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A Virus Plunges Victims into a Deep Sleep in Karen Thompson Walker's The Dreamers

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Even as wild advances in science expand our understanding of the human mind, blind spots remain. One of those spots is dreams, which are at the heart of Karen Thompson Walker’s new novel.

The Dreamers opens in Santa Lora, a college town in California, where an unexplainable sickness begins appearing on a specific floor of a dormitory before spreading to the population at large. The sickness leaves victims in a deep sleep, from which they cannot be woken for days, weeks or months. It’s highly contagious, and some patients die when their heartbeats dip to an unsustainable low. But scientists brought in to study the virus report high brain activity; it charts as higher than when a person is awake, suggesting highly vivid and intense dreaming. That fact is underlined when patients begin to wake up, confused because their dreams were so real that they struggle to draw distinctions between fantasy and reality—or between past, present and future.

Walker’s prose is hauntingly beautiful, jumping into the future to put Santa Lora’s experiences into a larger perspective. She tells the story of this town through a few residents; two young parents who have moved to California in part to leave behind their marital problems, the daughters of a doomsday prepper father, a professor grappling with the decline of his partner, a college girl who was roommates with the first patient and who is in an ambiguous relationship of sorts with another survivor from the dorm floor where the virus emerged. Others, like a psychiatrist who has left her daughter in L.A. to come to Santa Lora, flit in and out of focus with less frequency.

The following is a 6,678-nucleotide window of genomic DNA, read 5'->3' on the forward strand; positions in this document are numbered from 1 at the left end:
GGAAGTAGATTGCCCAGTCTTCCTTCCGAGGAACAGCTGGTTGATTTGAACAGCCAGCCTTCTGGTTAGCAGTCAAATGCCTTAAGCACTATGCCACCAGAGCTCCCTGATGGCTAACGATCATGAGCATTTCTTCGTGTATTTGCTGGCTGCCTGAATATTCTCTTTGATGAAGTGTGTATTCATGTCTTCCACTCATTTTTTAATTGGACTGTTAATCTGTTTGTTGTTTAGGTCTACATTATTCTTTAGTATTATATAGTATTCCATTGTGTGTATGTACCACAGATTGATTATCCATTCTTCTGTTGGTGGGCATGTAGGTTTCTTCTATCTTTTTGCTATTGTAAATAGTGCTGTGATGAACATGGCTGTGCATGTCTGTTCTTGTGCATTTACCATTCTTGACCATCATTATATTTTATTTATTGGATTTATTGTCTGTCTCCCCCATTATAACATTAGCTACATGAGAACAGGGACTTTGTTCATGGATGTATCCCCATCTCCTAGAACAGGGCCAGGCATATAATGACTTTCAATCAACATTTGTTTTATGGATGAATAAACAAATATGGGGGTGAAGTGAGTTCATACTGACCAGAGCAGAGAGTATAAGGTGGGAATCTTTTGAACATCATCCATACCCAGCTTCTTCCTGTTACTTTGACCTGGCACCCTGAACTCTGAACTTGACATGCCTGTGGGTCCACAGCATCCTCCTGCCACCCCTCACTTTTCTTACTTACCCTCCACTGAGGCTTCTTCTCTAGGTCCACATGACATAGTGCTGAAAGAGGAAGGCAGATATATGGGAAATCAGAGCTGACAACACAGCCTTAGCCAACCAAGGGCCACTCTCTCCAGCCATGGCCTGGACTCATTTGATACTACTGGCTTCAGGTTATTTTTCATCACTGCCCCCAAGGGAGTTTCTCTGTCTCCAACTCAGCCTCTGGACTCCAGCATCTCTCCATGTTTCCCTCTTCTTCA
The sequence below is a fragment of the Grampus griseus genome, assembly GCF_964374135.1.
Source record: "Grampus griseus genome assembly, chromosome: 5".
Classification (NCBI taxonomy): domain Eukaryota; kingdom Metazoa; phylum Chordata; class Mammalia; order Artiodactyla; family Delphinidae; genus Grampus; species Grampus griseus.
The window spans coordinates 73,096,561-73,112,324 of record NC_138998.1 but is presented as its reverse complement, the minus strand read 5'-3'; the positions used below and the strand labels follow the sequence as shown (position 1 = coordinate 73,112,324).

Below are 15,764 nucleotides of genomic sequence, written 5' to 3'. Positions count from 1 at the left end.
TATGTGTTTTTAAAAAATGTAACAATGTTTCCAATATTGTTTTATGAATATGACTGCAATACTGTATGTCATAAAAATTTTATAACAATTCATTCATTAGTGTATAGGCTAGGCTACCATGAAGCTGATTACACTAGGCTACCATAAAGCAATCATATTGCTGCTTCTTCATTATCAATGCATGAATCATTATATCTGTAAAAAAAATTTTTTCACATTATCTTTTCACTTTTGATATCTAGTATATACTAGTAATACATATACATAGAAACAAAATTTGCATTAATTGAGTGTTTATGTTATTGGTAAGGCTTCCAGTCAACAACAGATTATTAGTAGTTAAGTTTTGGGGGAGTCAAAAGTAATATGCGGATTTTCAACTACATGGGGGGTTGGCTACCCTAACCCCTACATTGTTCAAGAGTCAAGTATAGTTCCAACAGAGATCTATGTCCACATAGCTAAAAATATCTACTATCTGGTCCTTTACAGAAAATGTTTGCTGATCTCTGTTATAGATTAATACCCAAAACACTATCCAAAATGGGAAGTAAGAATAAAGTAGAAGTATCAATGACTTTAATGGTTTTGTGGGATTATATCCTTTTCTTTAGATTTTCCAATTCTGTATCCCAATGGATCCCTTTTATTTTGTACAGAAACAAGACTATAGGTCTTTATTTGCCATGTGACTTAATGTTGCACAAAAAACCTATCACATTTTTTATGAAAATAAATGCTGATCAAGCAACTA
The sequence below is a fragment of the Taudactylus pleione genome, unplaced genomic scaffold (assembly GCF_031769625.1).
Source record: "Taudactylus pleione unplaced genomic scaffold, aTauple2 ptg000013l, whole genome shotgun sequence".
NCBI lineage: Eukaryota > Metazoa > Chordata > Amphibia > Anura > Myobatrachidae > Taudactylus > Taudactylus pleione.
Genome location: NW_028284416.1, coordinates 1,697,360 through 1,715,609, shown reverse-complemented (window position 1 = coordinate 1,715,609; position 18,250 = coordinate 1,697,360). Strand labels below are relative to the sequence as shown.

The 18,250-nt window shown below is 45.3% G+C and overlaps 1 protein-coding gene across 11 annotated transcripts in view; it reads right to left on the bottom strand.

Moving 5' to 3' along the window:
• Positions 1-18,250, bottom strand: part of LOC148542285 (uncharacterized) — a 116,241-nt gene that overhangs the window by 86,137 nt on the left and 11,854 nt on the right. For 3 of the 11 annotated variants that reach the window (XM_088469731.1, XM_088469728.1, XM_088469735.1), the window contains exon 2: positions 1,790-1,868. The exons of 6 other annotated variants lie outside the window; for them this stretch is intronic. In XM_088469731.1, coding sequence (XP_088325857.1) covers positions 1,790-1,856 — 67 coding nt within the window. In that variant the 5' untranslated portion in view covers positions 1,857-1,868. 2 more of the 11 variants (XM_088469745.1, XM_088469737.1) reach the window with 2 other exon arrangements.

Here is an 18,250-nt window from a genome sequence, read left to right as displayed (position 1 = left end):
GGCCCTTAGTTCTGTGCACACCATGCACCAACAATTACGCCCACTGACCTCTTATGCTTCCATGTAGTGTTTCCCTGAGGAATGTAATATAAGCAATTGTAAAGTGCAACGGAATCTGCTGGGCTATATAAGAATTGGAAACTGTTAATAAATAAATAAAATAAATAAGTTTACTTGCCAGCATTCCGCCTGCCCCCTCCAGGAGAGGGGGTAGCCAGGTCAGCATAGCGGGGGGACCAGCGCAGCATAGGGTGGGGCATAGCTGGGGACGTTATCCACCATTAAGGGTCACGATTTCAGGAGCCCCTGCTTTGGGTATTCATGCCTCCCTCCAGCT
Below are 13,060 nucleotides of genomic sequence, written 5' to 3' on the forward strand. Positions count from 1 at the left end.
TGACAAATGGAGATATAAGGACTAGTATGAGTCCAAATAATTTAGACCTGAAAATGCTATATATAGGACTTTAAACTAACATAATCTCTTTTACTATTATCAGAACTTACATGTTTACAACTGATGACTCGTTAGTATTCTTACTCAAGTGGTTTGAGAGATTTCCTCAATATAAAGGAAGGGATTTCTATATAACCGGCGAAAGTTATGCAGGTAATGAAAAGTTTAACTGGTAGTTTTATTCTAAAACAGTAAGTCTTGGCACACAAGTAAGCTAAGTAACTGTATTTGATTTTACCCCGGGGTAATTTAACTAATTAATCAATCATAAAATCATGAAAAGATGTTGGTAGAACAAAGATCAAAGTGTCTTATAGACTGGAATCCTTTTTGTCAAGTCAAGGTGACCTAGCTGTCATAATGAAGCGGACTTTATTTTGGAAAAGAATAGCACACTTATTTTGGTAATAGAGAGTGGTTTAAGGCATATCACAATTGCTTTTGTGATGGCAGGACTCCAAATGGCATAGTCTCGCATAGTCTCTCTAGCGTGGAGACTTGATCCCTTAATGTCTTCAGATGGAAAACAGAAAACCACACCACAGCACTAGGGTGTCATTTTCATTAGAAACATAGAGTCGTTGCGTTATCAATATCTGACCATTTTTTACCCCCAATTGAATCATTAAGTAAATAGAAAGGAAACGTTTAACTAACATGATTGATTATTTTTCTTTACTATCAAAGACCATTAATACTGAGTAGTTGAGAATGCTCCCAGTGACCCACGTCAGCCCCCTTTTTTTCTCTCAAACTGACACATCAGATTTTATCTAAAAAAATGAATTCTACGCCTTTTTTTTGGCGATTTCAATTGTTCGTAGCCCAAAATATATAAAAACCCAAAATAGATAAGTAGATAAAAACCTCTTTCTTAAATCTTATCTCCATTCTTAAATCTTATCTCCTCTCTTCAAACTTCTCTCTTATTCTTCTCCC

The tropes that define these characters are transparent and predictable at times, and most react as expected to the threat of virus. The prepper boards up his windows and bars his children from leaving the house, the young parents fight as they become consumed by worry for their daughter. A boy who has been withholding affection suddenly, when faced with loss, apologizes.

But the easily recognized characters are not a deficit, even if that predictability feels at odds with the unique plot. Walker keeps the focus on the virus itself and the anxiety it engenders among residents of Santa Lora. She taps into a primal fear of the unknown, as doctors and experts struggle to understand what is happening to their patients. That Walker leaves unanswered questions about the virus doesn’t feel like a cop-out. Instead, it feels like an extension of the dilemma facing those who wake up, struggling to determine where their dreams end and life begins.

The Dreamers could have read as cruel; the town is cut off by a quarantine, and the military is called in to guard the only road in and out. These are not events that bring out the best in people. But rather than explore a darker thought experiment about the nature of people in panic, Walker highlights the subtle ways in which those who are trapped begin to aid one another. There are no heroes who perform superhuman feats of generosity, but there are young people who help rescue workers check houses for bodies, or little girls who take in pets they find wandering the streets. What could have been a bleak story is, instead, a powerful examination of people doing their best to hold things together under extreme circumstances.


Bridey Heing is a freelance writer based in Washington, DC. More of her work can be found here.

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